In the United States, sexual contact is the most common route of HIV transmission. According to the Centers for Disease Control and Prevention (CDC), nearly 70 percent of the estimated number of new HIV infections in 2014, were among men who have sex with other men (MSM). The term “MSM “is important because many men who have sex with men do not necessarily identify themselves as gay or bisexual. HIV transmitted through sexual activity among heterosexuals accounted for nearly 23 percent of new infections; most of these cases were among women who contracted the virus from men. People who inject drugs accounted for 7 percent of new infections, though about 40 percent of those were MSM, so it isn’t possible to know for sure whether those men contracted HIV by sharing injection equipment or through sex. ( Sex with HIV )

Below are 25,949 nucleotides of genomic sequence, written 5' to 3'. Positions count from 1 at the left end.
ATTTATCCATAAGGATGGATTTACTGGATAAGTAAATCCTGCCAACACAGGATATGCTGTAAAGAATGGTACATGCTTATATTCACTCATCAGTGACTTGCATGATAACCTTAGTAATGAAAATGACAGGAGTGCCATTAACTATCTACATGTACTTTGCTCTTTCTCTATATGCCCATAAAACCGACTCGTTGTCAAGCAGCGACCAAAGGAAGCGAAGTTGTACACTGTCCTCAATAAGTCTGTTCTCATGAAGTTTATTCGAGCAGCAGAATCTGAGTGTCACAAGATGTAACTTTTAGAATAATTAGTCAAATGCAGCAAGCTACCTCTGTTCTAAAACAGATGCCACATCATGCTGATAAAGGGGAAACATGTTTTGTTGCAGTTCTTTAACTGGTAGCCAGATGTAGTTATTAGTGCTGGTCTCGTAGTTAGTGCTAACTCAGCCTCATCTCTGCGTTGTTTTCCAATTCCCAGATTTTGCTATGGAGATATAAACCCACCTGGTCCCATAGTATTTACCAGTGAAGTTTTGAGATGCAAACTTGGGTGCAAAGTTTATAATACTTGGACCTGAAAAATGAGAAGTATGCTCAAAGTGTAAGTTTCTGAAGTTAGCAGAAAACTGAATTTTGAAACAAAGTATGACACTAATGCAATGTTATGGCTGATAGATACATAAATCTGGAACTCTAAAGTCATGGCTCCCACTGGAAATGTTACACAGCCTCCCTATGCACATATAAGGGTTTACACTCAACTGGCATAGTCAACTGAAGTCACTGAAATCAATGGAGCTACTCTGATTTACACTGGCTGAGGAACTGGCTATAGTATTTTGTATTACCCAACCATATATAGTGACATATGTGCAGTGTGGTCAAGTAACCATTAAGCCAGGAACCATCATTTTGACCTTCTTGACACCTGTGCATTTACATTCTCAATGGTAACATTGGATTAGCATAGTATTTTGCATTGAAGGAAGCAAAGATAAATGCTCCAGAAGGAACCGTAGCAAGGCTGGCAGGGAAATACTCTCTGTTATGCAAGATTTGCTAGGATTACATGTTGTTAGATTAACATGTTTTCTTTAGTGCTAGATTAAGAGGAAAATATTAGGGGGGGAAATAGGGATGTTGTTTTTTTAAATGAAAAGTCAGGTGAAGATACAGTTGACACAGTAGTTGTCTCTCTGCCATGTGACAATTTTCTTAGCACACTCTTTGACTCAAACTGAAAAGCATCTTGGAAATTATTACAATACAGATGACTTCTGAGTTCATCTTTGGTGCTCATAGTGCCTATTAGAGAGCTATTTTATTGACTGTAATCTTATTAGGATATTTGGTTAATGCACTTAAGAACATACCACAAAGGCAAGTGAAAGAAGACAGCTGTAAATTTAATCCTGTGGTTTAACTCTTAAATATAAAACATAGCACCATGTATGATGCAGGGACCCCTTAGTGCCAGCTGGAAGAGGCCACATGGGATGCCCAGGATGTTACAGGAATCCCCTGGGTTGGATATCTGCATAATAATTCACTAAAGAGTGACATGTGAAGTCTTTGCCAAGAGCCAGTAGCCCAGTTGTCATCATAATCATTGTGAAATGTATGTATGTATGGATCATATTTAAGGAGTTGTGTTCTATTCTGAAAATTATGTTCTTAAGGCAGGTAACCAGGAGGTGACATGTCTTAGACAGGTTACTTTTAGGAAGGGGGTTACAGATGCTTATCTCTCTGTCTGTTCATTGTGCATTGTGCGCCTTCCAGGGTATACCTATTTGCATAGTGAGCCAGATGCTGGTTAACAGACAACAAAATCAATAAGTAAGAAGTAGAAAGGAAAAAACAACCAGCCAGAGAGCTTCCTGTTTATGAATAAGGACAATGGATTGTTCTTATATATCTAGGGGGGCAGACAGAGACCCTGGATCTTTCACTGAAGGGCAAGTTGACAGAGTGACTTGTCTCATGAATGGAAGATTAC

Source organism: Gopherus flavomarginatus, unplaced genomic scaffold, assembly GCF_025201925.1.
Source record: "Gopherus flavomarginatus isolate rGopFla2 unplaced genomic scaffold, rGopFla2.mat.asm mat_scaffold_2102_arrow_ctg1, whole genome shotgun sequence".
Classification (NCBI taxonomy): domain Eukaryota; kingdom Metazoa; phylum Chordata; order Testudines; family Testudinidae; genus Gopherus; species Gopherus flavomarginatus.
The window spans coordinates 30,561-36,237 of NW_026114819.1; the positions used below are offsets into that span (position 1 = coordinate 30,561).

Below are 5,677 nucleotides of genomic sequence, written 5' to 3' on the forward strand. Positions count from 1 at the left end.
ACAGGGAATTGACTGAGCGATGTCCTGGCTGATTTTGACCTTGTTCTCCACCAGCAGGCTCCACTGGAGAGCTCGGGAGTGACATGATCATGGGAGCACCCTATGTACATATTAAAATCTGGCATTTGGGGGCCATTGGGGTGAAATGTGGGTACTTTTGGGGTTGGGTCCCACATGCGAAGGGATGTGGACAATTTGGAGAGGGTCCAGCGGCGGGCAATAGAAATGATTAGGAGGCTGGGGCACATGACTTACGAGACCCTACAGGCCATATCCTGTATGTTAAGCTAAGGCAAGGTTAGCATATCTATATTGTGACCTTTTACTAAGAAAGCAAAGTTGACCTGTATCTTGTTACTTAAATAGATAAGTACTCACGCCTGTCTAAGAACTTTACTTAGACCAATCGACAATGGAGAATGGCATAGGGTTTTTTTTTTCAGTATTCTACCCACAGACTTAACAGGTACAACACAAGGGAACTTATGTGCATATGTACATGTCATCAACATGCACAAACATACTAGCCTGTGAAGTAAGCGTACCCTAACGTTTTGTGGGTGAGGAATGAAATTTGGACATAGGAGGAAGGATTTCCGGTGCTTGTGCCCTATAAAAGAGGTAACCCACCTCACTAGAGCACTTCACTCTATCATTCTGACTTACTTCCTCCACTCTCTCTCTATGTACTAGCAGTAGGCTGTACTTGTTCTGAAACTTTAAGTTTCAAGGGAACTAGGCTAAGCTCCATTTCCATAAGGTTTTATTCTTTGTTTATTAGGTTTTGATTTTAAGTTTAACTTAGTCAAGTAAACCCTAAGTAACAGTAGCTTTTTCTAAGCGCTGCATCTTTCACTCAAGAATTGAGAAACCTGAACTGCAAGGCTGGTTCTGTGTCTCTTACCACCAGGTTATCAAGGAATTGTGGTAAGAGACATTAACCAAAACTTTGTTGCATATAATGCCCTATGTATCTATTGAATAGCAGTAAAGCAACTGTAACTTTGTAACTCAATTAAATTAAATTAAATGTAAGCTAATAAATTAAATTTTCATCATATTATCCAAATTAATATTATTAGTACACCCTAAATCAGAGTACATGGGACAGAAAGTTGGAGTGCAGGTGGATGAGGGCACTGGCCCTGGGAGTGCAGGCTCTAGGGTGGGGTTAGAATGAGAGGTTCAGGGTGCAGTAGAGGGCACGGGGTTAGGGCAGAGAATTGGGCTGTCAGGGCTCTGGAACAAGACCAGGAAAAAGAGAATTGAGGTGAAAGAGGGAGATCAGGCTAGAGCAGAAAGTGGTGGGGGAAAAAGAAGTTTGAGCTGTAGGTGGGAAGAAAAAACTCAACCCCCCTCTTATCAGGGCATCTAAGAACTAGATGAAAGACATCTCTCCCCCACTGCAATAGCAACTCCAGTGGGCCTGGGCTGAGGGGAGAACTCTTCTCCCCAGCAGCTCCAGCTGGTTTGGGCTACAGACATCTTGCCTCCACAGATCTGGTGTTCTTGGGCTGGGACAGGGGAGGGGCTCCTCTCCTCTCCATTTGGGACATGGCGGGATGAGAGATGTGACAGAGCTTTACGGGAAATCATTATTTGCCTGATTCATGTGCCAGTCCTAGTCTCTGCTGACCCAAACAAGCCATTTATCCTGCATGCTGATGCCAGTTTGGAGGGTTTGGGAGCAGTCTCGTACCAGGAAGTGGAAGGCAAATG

According to data from UNAIDS, MSM accounted for 12 percent of new infections globally in 2015. Sex workers accounted for 5 percent of new infections; people who inject drugs accounted for 8 percent of new infections.
The reason why sexual activity is a risk for HIV transmission is because it allows for the exchange of body fluids. Researchers have consistently found that HIV can be transmitted via blood, semen and vaginal secretions. It is also true that HIV has been detected in saliva, tears and urine. However, HIV in these fluids is found only in extremely low concentrations. What’s more, there hasn’t been a single case of HIV transmission through these fluids reported to the CDC.
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